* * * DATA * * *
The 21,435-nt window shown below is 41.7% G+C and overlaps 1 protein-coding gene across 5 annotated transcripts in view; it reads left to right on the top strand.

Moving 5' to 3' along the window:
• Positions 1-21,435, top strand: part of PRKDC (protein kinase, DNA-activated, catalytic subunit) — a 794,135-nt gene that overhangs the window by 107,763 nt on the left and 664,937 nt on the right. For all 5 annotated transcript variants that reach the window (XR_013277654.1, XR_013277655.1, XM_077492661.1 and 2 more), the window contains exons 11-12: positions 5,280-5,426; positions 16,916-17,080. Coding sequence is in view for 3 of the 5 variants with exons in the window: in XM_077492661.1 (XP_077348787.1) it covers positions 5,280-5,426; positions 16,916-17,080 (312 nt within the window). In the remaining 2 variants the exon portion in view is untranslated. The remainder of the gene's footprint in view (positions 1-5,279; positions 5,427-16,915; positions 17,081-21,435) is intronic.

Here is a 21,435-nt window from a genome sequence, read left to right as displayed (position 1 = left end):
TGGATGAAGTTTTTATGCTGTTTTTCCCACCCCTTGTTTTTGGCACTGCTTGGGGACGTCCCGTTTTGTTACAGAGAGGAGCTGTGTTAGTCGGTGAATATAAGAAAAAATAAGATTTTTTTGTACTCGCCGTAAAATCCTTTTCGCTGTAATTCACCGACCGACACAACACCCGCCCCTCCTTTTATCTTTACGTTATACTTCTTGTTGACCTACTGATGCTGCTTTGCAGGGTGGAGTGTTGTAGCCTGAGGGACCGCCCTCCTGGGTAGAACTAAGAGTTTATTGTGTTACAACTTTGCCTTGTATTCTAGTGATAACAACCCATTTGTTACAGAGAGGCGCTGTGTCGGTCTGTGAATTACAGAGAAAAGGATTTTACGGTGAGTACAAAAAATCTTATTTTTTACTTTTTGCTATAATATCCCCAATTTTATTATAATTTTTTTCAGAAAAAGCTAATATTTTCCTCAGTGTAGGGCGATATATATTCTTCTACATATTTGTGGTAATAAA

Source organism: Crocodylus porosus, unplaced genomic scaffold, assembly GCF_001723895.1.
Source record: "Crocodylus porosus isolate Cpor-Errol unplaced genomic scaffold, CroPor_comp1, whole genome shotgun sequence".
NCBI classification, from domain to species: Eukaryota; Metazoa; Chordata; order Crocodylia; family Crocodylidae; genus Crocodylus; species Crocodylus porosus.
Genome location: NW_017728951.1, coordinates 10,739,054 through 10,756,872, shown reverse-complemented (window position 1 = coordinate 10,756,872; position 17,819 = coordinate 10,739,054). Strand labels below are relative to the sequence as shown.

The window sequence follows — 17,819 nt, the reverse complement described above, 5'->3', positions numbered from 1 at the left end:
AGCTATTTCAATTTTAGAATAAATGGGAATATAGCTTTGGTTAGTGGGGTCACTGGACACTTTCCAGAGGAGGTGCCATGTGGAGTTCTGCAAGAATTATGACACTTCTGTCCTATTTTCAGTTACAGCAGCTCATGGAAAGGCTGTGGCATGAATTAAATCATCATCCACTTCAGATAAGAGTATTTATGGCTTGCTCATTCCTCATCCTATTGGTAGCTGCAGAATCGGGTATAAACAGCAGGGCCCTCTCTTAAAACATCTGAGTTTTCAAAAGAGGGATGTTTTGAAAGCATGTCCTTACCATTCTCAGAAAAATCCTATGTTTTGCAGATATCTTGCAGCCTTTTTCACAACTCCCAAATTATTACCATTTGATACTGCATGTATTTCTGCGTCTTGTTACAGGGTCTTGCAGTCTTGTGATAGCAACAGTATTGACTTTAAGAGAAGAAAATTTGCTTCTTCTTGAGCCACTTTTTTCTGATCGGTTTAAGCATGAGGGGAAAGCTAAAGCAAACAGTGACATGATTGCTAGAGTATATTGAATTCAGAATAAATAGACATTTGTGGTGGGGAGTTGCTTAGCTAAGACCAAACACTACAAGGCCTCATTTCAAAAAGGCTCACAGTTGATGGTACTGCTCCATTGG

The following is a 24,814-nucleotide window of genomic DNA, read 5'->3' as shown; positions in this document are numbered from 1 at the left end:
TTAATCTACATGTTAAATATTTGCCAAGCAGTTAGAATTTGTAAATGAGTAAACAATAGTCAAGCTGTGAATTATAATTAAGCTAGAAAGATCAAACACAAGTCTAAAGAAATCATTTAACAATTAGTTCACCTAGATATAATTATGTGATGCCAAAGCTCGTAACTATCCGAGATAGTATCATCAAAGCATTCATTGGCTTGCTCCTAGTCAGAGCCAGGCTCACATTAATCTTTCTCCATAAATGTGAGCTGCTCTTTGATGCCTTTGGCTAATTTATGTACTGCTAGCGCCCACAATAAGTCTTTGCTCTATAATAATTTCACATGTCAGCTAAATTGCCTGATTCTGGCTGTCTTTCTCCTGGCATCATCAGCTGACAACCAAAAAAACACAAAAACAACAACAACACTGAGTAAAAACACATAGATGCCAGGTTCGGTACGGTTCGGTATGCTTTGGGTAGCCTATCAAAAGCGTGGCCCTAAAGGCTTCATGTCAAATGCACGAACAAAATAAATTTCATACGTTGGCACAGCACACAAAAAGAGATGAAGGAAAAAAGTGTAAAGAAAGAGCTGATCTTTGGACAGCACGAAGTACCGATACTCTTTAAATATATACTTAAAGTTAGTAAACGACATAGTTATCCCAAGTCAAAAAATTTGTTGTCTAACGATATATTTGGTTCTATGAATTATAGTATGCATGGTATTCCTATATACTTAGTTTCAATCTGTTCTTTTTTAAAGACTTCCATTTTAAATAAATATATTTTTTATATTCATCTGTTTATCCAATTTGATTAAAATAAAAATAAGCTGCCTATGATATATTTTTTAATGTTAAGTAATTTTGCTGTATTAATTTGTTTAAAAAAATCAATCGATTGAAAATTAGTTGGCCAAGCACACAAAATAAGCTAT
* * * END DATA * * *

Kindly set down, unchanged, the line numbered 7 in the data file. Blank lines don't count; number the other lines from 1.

Source record: "Crocodylus porosus isolate Cpor-Errol unplaced genomic scaffold, CroPor_comp1, whole genome shotgun sequence".